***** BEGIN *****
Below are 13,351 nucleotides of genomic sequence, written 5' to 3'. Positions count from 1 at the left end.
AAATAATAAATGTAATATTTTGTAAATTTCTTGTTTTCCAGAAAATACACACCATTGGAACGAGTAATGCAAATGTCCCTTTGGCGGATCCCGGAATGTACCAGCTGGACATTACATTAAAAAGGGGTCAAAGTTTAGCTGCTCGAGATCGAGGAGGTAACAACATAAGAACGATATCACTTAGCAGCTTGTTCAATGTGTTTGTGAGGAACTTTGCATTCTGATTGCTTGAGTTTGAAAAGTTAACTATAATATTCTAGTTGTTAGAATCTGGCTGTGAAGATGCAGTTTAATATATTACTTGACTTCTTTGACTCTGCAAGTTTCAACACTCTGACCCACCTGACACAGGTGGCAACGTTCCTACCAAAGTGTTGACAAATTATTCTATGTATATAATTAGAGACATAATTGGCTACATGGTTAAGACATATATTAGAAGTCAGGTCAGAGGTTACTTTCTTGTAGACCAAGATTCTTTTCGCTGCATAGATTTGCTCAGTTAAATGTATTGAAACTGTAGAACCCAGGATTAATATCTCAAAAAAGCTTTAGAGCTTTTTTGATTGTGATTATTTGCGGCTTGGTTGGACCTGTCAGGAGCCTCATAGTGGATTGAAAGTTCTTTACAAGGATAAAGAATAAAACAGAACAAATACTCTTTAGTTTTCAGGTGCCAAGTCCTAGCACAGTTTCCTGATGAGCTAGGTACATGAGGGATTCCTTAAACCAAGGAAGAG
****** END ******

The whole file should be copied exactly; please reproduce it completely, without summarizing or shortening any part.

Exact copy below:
Below are 13,351 nucleotides of genomic sequence, written 5' to 3'. Positions count from 1 at the left end.
AAATAATAAATGTAATATTTTGTAAATTTCTTGTTTTCCAGAAAATACACACCATTGGAACGAGTAATGCAAATGTCCCTTTGGCGGATCCCGGAATGTACCAGCTGGACATTACATTAAAAAGGGGTCAAAGTTTAGCTGCTCGAGATCGAGGAGGTAACAACATAAGAACGATATCACTTAGCAGCTTGTTCAATGTGTTTGTGAGGAACTTTGCATTCTGATTGCTTGAGTTTGAAAAGTTAACTATAATATTCTAGTTGTTAGAATCTGGCTGTGAAGATGCAGTTTAATATATTACTTGACTTCTTTGACTCTGCAAGTTTCAACACTCTGACCCACCTGACACAGGTGGCAACGTTCCTACCAAAGTGTTGACAAATTATTCTATGTATATAATTAGAGACATAATTGGCTACATGGTTAAGACATATATTAGAAGTCAGGTCAGAGGTTACTTTCTTGTAGACCAAGATTCTTTTCGCTGCATAGATTTGCTCAGTTAAATGTATTGAAACTGTAGAACCCAGGATTAATATCTCAAAAAAGCTTTAGAGCTTTTTTGATTGTGATTATTTGCGGCTTGGTTGGACCTGTCAGGAGCCTCATAGTGGATTGAAAGTTCTTTACAAGGATAAAGAATAAAACAGAACAAATACTCTTTAGTTTTCAGGTGCCAAGTCCTAGCACAGTTTCCTGATGAGCTAGGTACATGAGGGATTCCTTAAACCAAGGAAGAG